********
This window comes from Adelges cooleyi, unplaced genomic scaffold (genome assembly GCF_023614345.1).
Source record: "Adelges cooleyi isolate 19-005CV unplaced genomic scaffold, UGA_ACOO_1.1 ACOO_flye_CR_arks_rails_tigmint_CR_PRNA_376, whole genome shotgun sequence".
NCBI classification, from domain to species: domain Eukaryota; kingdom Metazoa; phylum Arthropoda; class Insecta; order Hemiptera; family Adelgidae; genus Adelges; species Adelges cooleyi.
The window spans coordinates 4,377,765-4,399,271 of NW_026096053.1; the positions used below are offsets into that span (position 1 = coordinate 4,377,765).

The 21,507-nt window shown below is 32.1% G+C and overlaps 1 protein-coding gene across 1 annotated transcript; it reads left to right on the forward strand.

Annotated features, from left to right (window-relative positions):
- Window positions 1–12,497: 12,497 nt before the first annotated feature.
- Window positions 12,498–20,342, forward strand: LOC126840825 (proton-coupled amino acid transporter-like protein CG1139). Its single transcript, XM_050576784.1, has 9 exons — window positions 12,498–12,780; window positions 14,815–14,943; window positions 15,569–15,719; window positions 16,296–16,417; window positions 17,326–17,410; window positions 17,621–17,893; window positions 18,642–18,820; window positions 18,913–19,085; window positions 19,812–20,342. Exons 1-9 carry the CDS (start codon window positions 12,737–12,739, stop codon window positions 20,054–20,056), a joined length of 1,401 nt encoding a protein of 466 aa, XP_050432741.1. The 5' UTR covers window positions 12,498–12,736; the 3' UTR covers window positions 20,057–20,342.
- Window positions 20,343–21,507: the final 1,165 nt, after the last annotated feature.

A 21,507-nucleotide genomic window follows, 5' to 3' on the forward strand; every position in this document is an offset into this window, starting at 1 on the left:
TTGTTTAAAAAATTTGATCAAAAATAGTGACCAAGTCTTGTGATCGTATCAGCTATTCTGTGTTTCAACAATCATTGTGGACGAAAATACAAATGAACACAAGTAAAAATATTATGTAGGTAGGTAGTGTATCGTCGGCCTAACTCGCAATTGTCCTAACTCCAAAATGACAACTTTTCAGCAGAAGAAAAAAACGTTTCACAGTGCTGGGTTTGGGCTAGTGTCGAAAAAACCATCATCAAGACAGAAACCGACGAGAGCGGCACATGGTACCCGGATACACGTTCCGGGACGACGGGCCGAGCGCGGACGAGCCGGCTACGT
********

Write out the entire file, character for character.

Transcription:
This window comes from Adelges cooleyi, unplaced genomic scaffold (genome assembly GCF_023614345.1).
Source record: "Adelges cooleyi isolate 19-005CV unplaced genomic scaffold, UGA_ACOO_1.1 ACOO_flye_CR_arks_rails_tigmint_CR_PRNA_376, whole genome shotgun sequence".
NCBI classification, from domain to species: domain Eukaryota; kingdom Metazoa; phylum Arthropoda; class Insecta; order Hemiptera; family Adelgidae; genus Adelges; species Adelges cooleyi.
The window spans coordinates 4,377,765-4,399,271 of NW_026096053.1; the positions used below are offsets into that span (position 1 = coordinate 4,377,765).

The 21,507-nt window shown below is 32.1% G+C and overlaps 1 protein-coding gene across 1 annotated transcript; it reads left to right on the forward strand.

Annotated features, from left to right (window-relative positions):
- Window positions 1–12,497: 12,497 nt before the first annotated feature.
- Window positions 12,498–20,342, forward strand: LOC126840825 (proton-coupled amino acid transporter-like protein CG1139). Its single transcript, XM_050576784.1, has 9 exons — window positions 12,498–12,780; window positions 14,815–14,943; window positions 15,569–15,719; window positions 16,296–16,417; window positions 17,326–17,410; window positions 17,621–17,893; window positions 18,642–18,820; window positions 18,913–19,085; window positions 19,812–20,342. Exons 1-9 carry the CDS (start codon window positions 12,737–12,739, stop codon window positions 20,054–20,056), a joined length of 1,401 nt encoding a protein of 466 aa, XP_050432741.1. The 5' UTR covers window positions 12,498–12,736; the 3' UTR covers window positions 20,057–20,342.
- Window positions 20,343–21,507: the final 1,165 nt, after the last annotated feature.

A 21,507-nucleotide genomic window follows, 5' to 3' on the forward strand; every position in this document is an offset into this window, starting at 1 on the left:
TTGTTTAAAAAATTTGATCAAAAATAGTGACCAAGTCTTGTGATCGTATCAGCTATTCTGTGTTTCAACAATCATTGTGGACGAAAATACAAATGAACACAAGTAAAAATATTATGTAGGTAGGTAGTGTATCGTCGGCCTAACTCGCAATTGTCCTAACTCCAAAATGACAACTTTTCAGCAGAAGAAAAAAACGTTTCACAGTGCTGGGTTTGGGCTAGTGTCGAAAAAACCATCATCAAGACAGAAACCGACGAGAGCGGCACATGGTACCCGGATACACGTTCCGGGACGACGGGCCGAGCGCGGACGAGCCGGCTACGT